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Access to the Region’s Core

ARC Map from NJ Transit / Port Authority Presentation Materials

Access to the Region’s Core (ARC), which was officially abandoned in 2010, consisted of similar transportation elements as the Gateway Project, but with additional features such as a new Manhattan rail link for Main Line, Bergen County Line, and Pascack Valley Line trains, and a new Kearney Rail Yard for midday rail storage. The ARC improvements included 9.3 miles of new trackage (3.7 miles of new tunnel) and a new six-track, deep cavern station below 34th Street in between 8th and 6th Avenues. The estimated total cost of the project was $8.7 billion with an estimated completion year of 2018. In terms of division of funding, the federal New Starts Program would have provided $3.0 billion, or the equivalent of 34.5% of total funding. The Port Authority would have also contributed $3.0 billion. The State of New Jersey would have provided $1.3 billion, or the equivalent of 14.4% of total funding. Lastly, other federal funding, including the Congestion Mitigation and Air Quality Improvement Program and the National Highway System, would have provided approximately $1.4 billion, or the equivalent of 16.7% of total funding.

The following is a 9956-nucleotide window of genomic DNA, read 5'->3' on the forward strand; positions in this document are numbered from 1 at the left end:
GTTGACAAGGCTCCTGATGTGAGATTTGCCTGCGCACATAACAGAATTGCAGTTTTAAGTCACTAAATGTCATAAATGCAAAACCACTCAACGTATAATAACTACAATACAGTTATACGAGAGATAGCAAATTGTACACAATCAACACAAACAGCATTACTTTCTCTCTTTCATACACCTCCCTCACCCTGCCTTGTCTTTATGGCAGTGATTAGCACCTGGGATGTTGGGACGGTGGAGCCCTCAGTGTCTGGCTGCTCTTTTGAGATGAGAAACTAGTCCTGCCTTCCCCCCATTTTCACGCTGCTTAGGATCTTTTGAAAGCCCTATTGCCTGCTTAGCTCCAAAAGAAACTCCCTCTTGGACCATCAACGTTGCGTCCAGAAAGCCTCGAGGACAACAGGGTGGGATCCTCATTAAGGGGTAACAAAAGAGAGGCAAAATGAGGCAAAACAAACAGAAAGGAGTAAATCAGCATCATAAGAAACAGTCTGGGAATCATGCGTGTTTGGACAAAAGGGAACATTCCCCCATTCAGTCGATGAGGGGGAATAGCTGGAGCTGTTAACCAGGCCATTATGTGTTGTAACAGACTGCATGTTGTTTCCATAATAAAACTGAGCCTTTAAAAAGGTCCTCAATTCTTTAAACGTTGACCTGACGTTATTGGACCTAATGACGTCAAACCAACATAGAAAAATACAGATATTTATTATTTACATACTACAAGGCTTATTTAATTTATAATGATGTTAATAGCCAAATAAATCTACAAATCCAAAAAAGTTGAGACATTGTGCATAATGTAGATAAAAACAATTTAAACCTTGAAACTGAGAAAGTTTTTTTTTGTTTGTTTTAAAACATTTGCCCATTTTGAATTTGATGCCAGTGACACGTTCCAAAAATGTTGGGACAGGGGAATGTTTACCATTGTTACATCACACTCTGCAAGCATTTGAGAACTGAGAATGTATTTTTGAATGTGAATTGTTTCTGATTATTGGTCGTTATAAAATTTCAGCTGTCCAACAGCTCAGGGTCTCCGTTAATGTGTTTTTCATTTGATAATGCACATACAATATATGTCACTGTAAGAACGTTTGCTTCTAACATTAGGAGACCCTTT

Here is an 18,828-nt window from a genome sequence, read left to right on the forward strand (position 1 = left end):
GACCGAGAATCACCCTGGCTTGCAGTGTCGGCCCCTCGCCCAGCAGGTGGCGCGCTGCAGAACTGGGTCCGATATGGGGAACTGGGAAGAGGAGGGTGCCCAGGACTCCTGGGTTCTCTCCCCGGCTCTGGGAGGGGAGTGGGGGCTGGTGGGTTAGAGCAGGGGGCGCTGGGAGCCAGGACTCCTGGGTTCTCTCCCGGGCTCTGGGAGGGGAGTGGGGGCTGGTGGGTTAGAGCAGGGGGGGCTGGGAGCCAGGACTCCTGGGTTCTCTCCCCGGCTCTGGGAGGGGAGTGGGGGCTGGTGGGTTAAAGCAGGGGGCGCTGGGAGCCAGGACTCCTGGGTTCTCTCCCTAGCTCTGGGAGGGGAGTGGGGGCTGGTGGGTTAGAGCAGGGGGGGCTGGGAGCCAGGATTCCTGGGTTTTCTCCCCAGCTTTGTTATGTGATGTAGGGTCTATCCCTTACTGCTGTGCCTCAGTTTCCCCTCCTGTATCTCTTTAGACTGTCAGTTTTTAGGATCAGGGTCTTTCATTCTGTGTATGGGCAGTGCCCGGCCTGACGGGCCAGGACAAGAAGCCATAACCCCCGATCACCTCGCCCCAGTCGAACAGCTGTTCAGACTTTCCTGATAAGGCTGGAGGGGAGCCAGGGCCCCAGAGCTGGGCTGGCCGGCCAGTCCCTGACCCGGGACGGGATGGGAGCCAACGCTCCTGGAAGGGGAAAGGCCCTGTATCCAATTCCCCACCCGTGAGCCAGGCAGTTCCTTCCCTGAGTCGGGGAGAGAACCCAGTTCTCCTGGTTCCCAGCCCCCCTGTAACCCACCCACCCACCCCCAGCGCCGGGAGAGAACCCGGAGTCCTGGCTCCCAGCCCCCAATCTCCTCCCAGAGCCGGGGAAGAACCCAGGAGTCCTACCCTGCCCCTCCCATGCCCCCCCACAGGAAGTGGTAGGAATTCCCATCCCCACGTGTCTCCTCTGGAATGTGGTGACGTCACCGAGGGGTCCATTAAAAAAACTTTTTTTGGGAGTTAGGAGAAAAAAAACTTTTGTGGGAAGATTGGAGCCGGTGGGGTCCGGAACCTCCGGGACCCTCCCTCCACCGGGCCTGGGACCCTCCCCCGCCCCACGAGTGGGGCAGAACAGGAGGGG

Similar to the Gateway Project, ARC suffered from numerous deficiencies, the most notable being the lack of significant improvements in both cross-Hudson and Manhattan train capacity. However, whereas the Gateway Project incorporated its new tunnels into existing Penn Station trackage, the ARC tunnels would have been completely independent from existing trackage, i.e., there would be no way to transfer between the ARC tunnels and Penn Station or the North River Tunnels and New Penn Station Expansion. Further, the New Penn Station Expansion below 34th Street suffered from the same design deficiencies as the current Penn Station. It would have had no open air space and no central concourse linking all of the station’s tracks. In fact, the proposed station expansion would have descended over 150 feet below street level, making it one of the deepest transit stations within New York City and one of the most difficult to access from street-level. However, due to the thin design of the station cavern, it would not require the demolition of private property as is required under the Gateway Project.

Overall, ARC would have provided key benefits to the region such as connecting all of NJ Transit’s lines to a Manhattan rail link, doubling cross-Hudson hourly train capacity, and connecting Penn Station to the BMT Broadway and IND 6th Avenue subway lines. All of this would have been accomplished at nearly half the cost of the Gateway Project’s $14.5 billion price tag. However, much like the Gateway Project, the ARC project did not go far enough to create a long-term solution to the challenges associated with the region’s growing demand for rail travel.

ARC Manhattan Detail from NJ Transit / Port Authority Presentation Materials

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